The Treaty of Greenville, concluded on August 3, 1795, signaled an end to native resistance between the Great Lakes and the Ohio River, from Pittsburgh as far west as Cincinnati. The Indians surrendered their claims to two-thirds of the modern state of Ohio and gave up their attempt, now decades old, to prevent Anglo-American settlement north of the river. The treaty, moreover, represented much more than an act of dispossession. As the representative of President Washington and the government of the United States, General Wayne took great care at the negotiations to establish the legitimacy as well as the power of the American empire. In ways that had not been seen since the Seven Years' War, he adhered scrupulously to Indian diplomatic protocols, striving by ritual oratory and the giving of gifts to convince the Ohio Indians that the United States government was indeed a great Father on whom they could rely for protection from their enemies, including grasping land speculators and Indian-hating whites. For Wayne, as for Washington and Knox, it was not enough for the Indians to acquiesce in American rule. It was essential that they offer their willing consent and cooperation.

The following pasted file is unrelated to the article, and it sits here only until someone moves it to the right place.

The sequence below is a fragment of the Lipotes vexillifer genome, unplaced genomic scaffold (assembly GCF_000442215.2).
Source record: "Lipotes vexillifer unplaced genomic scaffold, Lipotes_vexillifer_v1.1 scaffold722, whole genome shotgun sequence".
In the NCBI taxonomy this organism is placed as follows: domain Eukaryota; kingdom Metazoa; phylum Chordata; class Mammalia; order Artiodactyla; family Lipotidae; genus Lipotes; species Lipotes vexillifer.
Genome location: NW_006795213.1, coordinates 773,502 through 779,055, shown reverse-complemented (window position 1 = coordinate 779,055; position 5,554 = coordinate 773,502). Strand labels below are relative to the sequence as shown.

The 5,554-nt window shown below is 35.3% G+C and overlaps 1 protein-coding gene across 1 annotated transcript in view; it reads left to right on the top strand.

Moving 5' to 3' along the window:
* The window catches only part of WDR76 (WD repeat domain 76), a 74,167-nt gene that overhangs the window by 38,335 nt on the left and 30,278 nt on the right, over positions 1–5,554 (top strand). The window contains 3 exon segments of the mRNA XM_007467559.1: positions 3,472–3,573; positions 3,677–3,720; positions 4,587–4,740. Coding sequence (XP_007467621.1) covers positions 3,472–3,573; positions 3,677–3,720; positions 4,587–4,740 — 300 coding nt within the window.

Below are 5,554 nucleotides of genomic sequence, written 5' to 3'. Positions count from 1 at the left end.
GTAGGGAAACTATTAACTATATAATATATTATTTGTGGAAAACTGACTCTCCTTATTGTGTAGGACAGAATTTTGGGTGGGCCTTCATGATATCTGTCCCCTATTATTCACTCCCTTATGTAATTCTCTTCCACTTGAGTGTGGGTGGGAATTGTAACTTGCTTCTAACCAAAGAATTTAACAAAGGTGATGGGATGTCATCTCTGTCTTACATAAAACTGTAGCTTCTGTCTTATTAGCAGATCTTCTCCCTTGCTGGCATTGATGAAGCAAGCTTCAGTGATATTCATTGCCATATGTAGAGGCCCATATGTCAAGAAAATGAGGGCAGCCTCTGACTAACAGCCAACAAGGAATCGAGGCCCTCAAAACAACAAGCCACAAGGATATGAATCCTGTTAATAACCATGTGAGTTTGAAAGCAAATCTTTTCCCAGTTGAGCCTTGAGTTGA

Everybody had such good intentions...
posted by languagehat at 5:57 AM on March 31, 2007


Or, at the very least, pragmatic intentions. I see that I forgot to include this link to an excerpt from a NYT review of a book on the Treaty of Canandaigua:

The documents included in the appendix testify to the Iroquois's bargaining acumen. Unrepresented at the peace negotiations that ended the Revolutionary War in 1783, they found themselves, over the following decade, neglected by the British, pursued by American land speculators, invaded by squatters and besieged by the governments of New York and Pennsylvania.